When a child is not ready to wean, it can be challenging to distract or comfort him or her when he or she wants milk. In this case, the weaning method should be slowed or changed. Before the weaning method is tried again, there should be a brief period without any attempts. Children over the age of two may be more open to persuasion by talking; thus, weaning can be done more quickly if the mothers wait until the child reaches the appropriate age (2526).
This study has some limitations. The sample of this study consisted of mothers living in the city center of Kocaeli. The reliability of the data is limited to the information provided by the interviewers. Besides, the traditional methods applied may have been forgotten since the study was conducted in the mothers who have children between the ages of 2-5 years.
6. Conclusion
The breastfeeding process is as vital for the mother as it is for the baby. Therefore, weaning is a difficult decision for both parties. In this study, it was found that the majority of mothers started to wean by traditional methods used by other family members, and mostly, abrupt weaning methods were used.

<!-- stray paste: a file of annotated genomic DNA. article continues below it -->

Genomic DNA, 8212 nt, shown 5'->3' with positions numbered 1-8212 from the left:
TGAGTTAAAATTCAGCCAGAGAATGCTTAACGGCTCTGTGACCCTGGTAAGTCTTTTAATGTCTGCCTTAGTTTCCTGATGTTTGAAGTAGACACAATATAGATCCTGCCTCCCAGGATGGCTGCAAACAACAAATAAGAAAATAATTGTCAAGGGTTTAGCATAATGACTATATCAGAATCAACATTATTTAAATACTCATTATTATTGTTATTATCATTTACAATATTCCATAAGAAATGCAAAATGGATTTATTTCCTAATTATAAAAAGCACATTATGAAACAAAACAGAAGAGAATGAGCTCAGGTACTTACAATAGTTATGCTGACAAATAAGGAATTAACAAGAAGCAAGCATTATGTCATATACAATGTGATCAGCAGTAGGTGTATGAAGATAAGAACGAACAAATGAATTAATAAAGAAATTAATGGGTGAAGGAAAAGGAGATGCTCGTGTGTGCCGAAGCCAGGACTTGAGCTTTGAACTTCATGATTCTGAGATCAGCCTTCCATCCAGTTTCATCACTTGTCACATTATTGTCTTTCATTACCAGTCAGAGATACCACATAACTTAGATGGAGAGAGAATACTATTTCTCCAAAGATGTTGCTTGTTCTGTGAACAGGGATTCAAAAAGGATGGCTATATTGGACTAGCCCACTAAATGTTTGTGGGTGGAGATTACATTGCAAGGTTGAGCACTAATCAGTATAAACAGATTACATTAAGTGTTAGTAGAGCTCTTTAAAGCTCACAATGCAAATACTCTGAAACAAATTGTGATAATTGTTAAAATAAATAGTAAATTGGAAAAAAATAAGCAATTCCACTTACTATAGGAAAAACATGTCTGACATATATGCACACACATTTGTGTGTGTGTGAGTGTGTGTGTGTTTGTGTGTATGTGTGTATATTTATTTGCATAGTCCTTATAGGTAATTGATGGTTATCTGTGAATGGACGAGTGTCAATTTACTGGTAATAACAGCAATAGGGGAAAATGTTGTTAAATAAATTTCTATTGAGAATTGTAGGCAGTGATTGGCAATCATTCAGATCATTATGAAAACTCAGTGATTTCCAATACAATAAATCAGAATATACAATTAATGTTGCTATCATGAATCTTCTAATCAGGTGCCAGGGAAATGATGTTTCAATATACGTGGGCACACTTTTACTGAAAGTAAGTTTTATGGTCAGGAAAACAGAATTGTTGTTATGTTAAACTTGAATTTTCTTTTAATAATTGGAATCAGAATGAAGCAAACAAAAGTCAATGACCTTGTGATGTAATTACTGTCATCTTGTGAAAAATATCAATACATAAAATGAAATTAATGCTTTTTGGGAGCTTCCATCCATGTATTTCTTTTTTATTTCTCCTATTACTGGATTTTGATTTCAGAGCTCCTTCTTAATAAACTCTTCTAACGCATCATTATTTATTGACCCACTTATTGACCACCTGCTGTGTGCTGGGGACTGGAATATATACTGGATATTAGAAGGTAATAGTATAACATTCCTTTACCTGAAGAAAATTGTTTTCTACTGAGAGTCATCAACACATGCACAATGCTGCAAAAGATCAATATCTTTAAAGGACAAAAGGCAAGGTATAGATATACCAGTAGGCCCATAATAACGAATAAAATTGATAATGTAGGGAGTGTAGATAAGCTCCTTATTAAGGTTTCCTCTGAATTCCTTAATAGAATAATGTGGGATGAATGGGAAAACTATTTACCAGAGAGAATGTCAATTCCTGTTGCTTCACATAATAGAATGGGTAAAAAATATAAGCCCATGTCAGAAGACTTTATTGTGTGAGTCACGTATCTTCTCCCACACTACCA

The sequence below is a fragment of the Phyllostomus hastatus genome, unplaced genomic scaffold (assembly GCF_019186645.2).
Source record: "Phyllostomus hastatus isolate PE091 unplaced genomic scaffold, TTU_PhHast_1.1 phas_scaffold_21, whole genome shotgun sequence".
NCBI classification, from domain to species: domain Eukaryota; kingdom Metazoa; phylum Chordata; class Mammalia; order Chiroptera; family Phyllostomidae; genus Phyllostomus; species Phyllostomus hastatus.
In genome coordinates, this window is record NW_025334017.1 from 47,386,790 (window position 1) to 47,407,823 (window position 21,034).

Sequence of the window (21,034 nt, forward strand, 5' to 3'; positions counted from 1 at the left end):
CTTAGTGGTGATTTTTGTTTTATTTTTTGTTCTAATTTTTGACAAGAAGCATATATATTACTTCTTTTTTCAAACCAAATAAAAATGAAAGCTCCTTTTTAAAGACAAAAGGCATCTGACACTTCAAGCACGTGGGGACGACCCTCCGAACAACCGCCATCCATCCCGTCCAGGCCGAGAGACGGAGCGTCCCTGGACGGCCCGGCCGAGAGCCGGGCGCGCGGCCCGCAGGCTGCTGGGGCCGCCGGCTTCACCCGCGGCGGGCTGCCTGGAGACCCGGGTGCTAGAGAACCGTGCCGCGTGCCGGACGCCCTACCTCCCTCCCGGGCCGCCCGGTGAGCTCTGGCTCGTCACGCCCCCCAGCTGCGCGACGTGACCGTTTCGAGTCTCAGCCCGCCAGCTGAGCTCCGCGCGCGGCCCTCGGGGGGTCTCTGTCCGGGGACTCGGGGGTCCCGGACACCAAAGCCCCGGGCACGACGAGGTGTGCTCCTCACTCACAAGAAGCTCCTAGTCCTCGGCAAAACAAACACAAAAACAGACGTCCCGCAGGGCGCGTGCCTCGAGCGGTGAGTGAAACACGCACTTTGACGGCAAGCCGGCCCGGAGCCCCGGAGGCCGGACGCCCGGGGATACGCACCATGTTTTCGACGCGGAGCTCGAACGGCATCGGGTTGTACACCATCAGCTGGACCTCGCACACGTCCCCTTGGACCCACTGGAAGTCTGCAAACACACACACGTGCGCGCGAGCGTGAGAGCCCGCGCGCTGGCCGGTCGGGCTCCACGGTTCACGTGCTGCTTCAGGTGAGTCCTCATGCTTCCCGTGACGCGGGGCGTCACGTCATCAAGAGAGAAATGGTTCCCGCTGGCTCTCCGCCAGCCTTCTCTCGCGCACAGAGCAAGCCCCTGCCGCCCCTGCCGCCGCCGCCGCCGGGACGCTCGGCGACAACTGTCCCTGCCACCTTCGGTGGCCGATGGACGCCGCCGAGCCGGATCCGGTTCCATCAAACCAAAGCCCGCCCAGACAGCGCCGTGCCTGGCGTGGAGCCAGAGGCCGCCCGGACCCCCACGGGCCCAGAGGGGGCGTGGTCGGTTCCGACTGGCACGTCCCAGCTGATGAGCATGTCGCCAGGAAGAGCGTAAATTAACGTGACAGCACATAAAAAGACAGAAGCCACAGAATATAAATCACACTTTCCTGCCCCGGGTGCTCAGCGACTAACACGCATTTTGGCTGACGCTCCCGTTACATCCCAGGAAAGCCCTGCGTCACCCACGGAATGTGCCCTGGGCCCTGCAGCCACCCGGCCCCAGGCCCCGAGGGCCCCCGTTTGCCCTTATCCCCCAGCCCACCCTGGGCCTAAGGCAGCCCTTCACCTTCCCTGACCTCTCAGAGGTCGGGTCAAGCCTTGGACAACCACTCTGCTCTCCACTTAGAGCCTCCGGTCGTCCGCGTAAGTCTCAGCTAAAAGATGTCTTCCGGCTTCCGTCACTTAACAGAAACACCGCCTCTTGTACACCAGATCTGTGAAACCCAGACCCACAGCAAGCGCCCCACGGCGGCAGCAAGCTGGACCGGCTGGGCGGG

In Turkey, training programs and policies for nurses, doctors, and midwives are implemented regarding breastfeeding (13). However, these pieces of training do not provide information on how weaning should be done. This study demonstrated the importance of counseling and education to mothers, especially when it comes to breastfeeding and weaning. Therefore, as well as the continuation of breastfeeding, policy development should be given to the implementation of the right weaning methods. In subsequent studies, it may be suggested to carry out studies on the physical and psychological effects of sudden weaning and especially weaning by traditional methods on the children.
Ethical Considerations
Compliance with ethical guidelines

All the procedures were performed under rules regarding studies involving human participants by taking into account the ethical standards of the institutional and or national research committee and the 1964 Helsinki Declaration and its later amendments or comparable ethical standards.
Funding
This research did not receive any specific grant from funding agencies in the public, commercial, or non-profit sectors.
Authors' contributions
All authors were equally contributed in preparing this article.
Conflicts of interest
The authors declared no conflict of interest. 


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Type of Study: Original Article | Subject: Pediatrics
Received: 2020/04/28 | Accepted: 2020/06/27 | Published: 2012/10/1